Georgia Table of Contents
Like all the former Soviet republics, Georgia recognized the need to restructure its economic system in the early 1990s, using national economic strengths to accommodate its own needs rather than the needs of central planners in Moscow. The road to reform has been full of obstacles, however: poor political leadership, the economic decline that began in the 1980s, civil war, and a well-established underground economy that is difficult to control.
Gamsakhurdia understood little about economics, and he postponed major economic reforms to avoid weakening his political position. In an effort to maintain popular support, he stabilized fares for public transportation and prices for basic consumer goods in state retail outlets (see table 22, Appendix). In March 1991, a new rationing system bound local residents to neighborhood shops. In April 1991, price controls were imposed in state stores. Price liberalization began only after Gamsakhurdia's departure as president, and it did not cover several basic consumer goods and services. Continued food subsidies were an additional factor contributing to the national budget deficit. In the interest of stimulating competition, a government decree removed restrictions on trade in May 1992, and at the same time taxes were eliminated on goods brought into Georgia. Persistent shortages of bread led the government to introduce ration cards for bread in December 1992. Under these conditions, inflation soared in private markets in 1991-92, although prices remained substantially lower than in Moscow for similar items.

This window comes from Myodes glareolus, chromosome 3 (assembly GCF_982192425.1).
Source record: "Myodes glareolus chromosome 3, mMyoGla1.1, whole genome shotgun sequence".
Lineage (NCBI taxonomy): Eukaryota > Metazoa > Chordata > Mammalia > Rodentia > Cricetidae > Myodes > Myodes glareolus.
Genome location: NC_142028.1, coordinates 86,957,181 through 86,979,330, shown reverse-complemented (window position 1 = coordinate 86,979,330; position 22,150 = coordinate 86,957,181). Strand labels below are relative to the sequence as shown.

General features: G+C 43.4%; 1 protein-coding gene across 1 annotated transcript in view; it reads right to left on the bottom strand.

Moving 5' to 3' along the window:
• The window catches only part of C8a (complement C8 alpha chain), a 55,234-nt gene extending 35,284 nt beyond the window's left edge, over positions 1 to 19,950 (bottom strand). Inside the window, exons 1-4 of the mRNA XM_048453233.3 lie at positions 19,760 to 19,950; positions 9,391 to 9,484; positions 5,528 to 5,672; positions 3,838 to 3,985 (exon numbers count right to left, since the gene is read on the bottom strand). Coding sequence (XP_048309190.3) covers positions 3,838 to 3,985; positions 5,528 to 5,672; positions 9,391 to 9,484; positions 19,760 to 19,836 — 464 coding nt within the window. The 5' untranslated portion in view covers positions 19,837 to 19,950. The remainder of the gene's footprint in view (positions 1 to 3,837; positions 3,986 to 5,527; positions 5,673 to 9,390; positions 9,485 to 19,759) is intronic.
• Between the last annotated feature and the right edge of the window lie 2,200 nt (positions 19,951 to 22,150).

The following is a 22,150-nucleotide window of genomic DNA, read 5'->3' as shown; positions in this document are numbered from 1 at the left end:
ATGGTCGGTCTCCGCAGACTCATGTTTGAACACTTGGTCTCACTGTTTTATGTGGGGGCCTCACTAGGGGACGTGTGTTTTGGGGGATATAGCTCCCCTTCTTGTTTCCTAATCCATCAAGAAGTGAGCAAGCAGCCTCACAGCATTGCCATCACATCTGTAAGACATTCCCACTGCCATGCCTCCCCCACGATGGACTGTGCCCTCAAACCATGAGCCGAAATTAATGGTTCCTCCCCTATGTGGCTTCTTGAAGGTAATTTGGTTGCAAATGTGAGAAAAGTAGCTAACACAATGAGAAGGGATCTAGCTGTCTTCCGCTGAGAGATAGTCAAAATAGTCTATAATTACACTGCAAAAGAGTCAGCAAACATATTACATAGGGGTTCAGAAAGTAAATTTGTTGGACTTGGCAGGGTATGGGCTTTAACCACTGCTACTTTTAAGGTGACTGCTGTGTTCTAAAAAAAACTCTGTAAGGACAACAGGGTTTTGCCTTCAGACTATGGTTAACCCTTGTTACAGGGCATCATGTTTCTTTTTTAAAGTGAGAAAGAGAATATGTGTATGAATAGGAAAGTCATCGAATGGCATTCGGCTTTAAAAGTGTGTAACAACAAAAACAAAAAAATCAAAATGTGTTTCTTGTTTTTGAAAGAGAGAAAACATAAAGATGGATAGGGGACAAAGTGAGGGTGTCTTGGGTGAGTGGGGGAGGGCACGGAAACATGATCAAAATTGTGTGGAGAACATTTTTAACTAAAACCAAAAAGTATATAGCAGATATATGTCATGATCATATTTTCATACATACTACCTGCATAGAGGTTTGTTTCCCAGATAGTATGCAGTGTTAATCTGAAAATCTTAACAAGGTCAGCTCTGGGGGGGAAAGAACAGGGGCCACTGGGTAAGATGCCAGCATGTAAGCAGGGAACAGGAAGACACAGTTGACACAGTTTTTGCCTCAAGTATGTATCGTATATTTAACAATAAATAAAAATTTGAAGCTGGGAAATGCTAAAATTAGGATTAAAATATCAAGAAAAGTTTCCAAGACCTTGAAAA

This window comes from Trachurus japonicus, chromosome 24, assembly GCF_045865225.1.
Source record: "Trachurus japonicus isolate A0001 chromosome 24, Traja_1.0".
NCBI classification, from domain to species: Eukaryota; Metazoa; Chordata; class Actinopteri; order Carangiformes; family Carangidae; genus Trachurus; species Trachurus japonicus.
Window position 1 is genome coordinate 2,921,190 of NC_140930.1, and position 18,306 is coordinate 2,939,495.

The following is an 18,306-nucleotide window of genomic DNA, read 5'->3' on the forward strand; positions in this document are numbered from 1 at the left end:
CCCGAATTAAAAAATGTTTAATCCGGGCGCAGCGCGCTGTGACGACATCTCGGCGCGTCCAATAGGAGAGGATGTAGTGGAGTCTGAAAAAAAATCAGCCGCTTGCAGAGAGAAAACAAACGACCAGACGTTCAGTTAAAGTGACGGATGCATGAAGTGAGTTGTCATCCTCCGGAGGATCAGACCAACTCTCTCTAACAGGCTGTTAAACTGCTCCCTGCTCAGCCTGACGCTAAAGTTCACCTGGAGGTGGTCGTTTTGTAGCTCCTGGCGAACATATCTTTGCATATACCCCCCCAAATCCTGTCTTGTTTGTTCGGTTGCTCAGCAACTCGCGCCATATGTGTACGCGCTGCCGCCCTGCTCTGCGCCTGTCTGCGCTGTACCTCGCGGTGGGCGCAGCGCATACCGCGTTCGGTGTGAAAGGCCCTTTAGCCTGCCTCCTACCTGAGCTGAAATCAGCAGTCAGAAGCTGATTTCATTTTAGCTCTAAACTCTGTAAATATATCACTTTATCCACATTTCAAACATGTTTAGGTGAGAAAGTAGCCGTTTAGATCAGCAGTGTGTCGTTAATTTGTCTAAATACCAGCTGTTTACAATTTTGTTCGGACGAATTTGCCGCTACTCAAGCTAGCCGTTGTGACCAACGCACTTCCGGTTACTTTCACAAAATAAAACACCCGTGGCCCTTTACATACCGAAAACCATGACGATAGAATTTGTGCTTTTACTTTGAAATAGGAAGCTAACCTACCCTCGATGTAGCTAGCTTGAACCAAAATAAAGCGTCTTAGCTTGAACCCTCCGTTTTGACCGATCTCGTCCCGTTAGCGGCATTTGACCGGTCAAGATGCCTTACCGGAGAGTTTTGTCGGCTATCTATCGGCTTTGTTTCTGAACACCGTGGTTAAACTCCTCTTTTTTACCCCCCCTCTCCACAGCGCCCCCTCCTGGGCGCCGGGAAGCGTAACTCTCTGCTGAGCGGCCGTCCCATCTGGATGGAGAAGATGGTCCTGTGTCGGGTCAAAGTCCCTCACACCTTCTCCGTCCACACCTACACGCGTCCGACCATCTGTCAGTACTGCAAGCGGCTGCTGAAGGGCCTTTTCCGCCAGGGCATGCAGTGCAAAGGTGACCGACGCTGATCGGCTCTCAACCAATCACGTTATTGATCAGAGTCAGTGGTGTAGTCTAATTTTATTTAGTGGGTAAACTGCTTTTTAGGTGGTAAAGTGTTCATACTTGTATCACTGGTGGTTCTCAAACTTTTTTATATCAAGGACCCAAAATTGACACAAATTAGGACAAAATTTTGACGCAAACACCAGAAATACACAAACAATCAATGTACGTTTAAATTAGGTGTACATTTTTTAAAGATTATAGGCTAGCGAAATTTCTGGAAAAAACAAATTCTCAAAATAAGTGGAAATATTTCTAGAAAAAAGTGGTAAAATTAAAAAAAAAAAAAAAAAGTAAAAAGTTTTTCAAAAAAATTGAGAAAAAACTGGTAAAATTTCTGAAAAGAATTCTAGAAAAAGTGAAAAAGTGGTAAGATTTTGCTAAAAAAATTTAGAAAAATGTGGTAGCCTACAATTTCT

In 1993 wholesale prices increased especially quickly under the influence of falling productivity. In the second half of 1993, the construction industry was hit hard by increases in the cost of materials of up to thirty times, although gasoline prices rose only gradually. The prices of heavy engineering and ferrousmetallurgy products rose by three to five times in the second half of 1993.
Data as of March 1994